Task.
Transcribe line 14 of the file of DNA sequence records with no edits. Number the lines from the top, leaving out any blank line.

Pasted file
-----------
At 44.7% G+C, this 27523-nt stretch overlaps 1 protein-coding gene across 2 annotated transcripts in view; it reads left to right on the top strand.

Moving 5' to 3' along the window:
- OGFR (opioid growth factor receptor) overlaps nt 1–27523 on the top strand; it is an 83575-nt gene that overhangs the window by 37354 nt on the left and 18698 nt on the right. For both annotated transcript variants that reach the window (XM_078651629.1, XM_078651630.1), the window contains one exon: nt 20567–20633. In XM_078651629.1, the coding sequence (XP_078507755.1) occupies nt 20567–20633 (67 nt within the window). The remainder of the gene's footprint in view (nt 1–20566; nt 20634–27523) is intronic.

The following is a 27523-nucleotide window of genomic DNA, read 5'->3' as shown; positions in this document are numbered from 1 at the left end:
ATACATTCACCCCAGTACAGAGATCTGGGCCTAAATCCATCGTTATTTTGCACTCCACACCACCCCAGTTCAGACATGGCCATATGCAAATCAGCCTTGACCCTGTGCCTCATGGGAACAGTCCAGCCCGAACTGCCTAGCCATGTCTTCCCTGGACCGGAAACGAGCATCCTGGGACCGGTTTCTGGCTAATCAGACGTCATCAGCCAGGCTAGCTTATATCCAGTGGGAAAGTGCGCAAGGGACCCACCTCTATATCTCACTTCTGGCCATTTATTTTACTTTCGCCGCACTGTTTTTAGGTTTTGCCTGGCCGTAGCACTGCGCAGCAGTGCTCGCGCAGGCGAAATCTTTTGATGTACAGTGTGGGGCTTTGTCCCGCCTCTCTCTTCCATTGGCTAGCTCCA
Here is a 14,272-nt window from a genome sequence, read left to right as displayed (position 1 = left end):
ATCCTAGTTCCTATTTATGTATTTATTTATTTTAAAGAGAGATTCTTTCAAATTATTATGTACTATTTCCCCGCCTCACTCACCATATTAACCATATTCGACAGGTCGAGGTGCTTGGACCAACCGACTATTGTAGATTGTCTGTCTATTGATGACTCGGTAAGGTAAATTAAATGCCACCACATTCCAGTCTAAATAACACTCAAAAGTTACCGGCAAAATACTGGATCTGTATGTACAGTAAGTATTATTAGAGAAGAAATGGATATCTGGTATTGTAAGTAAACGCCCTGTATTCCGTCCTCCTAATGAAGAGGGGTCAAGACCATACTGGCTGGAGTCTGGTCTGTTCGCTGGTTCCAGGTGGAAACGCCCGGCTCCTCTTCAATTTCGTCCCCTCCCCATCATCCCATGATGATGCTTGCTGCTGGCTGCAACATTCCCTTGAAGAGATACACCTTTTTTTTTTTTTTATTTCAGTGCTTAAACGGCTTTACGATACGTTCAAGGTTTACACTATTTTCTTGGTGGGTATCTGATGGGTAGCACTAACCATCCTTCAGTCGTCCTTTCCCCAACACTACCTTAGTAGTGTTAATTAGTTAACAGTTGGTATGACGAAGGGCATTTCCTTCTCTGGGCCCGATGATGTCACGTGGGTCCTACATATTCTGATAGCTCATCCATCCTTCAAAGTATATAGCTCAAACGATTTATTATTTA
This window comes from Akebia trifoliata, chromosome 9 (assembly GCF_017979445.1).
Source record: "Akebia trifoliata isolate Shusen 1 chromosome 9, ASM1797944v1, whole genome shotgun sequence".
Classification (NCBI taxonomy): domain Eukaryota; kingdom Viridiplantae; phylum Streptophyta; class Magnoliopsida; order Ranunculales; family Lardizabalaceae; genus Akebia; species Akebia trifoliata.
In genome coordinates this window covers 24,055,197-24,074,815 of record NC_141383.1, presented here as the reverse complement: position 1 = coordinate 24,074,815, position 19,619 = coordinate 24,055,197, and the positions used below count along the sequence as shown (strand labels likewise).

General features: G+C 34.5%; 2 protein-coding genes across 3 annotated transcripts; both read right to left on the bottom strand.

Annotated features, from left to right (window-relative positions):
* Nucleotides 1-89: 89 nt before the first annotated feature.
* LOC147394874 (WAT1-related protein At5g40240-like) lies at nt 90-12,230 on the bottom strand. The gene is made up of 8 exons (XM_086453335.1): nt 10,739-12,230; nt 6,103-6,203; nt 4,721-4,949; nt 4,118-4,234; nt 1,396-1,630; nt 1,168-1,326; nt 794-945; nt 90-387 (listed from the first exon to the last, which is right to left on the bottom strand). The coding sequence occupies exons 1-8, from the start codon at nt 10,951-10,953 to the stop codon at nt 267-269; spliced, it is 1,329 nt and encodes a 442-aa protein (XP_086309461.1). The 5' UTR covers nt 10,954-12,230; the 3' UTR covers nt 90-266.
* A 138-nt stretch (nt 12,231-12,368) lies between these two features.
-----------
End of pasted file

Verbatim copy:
* Nucleotides 1-89: 89 nt before the first annotated feature.